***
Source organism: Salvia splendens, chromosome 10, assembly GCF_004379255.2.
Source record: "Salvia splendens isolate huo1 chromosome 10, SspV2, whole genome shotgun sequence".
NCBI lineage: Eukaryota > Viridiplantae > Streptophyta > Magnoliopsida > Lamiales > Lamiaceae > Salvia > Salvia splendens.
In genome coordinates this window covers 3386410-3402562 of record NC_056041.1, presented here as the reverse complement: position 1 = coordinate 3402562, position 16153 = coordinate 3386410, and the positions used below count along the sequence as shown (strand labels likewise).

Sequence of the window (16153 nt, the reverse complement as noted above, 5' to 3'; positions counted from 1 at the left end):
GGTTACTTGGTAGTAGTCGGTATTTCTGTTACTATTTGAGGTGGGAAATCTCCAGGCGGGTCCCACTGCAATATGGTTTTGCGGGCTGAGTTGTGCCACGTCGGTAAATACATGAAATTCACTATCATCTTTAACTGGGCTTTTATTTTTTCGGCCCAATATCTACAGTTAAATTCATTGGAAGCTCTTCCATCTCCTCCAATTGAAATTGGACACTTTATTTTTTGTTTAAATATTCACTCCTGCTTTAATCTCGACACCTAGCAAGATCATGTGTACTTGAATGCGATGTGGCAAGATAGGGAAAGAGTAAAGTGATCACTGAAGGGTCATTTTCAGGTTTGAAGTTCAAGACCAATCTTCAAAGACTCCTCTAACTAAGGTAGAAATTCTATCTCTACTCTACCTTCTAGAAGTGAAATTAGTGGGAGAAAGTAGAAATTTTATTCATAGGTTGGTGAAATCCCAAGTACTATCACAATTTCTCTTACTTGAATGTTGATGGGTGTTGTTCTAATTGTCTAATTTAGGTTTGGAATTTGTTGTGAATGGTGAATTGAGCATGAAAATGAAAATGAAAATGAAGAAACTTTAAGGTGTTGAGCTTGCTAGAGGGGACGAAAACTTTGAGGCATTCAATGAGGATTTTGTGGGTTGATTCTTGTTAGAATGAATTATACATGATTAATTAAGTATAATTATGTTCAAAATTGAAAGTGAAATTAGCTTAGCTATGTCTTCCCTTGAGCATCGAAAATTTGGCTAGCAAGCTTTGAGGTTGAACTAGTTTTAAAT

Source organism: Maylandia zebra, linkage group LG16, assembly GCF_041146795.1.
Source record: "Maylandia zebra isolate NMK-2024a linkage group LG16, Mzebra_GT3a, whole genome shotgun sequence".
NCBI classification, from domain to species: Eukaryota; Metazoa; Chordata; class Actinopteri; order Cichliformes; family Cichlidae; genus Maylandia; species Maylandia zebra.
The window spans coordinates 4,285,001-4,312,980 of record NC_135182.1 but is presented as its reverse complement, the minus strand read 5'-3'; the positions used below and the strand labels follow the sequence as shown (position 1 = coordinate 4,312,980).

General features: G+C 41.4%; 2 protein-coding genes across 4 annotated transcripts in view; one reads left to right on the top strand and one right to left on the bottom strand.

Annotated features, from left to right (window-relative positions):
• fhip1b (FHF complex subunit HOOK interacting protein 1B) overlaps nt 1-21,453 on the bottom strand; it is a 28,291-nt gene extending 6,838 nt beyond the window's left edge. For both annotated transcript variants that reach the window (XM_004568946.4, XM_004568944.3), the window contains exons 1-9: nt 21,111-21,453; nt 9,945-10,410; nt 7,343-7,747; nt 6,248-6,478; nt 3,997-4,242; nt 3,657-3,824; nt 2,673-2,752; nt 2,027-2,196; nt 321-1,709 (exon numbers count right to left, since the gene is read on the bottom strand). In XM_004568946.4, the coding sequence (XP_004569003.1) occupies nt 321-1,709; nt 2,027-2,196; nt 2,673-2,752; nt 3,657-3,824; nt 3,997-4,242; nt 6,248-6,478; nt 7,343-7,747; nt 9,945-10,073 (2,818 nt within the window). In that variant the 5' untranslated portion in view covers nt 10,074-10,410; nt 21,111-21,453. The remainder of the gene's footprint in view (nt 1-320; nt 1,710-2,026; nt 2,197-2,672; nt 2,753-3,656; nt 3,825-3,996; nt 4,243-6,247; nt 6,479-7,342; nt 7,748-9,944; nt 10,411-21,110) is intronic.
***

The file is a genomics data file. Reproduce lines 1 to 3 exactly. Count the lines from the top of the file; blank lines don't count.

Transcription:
Source organism: Salvia splendens, chromosome 10, assembly GCF_004379255.2.
Source record: "Salvia splendens isolate huo1 chromosome 10, SspV2, whole genome shotgun sequence".
NCBI lineage: Eukaryota > Viridiplantae > Streptophyta > Magnoliopsida > Lamiales > Lamiaceae > Salvia > Salvia splendens.